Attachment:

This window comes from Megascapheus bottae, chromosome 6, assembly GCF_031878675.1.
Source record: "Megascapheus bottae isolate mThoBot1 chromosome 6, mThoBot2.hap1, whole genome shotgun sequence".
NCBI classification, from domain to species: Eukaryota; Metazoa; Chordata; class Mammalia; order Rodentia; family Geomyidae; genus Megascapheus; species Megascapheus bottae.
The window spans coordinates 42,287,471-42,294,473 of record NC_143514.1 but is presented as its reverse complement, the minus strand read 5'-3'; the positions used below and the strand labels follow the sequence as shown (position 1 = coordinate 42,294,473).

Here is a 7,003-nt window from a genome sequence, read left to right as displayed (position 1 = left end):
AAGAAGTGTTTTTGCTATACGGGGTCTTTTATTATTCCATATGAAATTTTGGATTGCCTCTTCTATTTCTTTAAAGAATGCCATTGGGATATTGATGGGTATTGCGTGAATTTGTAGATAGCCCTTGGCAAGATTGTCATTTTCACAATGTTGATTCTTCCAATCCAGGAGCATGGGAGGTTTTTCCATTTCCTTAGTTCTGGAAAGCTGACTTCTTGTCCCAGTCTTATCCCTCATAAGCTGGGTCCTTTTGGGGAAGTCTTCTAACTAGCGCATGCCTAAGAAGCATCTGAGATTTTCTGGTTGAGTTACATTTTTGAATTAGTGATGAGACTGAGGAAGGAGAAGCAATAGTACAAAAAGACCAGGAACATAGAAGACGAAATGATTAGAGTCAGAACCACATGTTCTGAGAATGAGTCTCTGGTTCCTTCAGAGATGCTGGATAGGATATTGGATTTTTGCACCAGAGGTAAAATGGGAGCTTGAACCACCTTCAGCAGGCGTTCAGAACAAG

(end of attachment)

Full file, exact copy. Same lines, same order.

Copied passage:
This window comes from Megascapheus bottae, chromosome 6, assembly GCF_031878675.1.
Source record: "Megascapheus bottae isolate mThoBot1 chromosome 6, mThoBot2.hap1, whole genome shotgun sequence".
NCBI classification, from domain to species: Eukaryota; Metazoa; Chordata; class Mammalia; order Rodentia; family Geomyidae; genus Megascapheus; species Megascapheus bottae.
The window spans coordinates 42,287,471-42,294,473 of record NC_143514.1 but is presented as its reverse complement, the minus strand read 5'-3'; the positions used below and the strand labels follow the sequence as shown (position 1 = coordinate 42,294,473).

Here is a 7,003-nt window from a genome sequence, read left to right as displayed (position 1 = left end):
AAGAAGTGTTTTTGCTATACGGGGTCTTTTATTATTCCATATGAAATTTTGGATTGCCTCTTCTATTTCTTTAAAGAATGCCATTGGGATATTGATGGGTATTGCGTGAATTTGTAGATAGCCCTTGGCAAGATTGTCATTTTCACAATGTTGATTCTTCCAATCCAGGAGCATGGGAGGTTTTTCCATTTCCTTAGTTCTGGAAAGCTGACTTCTTGTCCCAGTCTTATCCCTCATAAGCTGGGTCCTTTTGGGGAAGTCTTCTAACTAGCGCATGCCTAAGAAGCATCTGAGATTTTCTGGTTGAGTTACATTTTTGAATTAGTGATGAGACTGAGGAAGGAGAAGCAATAGTACAAAAAGACCAGGAACATAGAAGACGAAATGATTAGAGTCAGAACCACATGTTCTGAGAATGAGTCTCTGGTTCCTTCAGAGATGCTGGATAGGATATTGGATTTTTGCACCAGAGGTAAAATGGGAGCTTGAACCACCTTCAGCAGGCGTTCAGAACAAG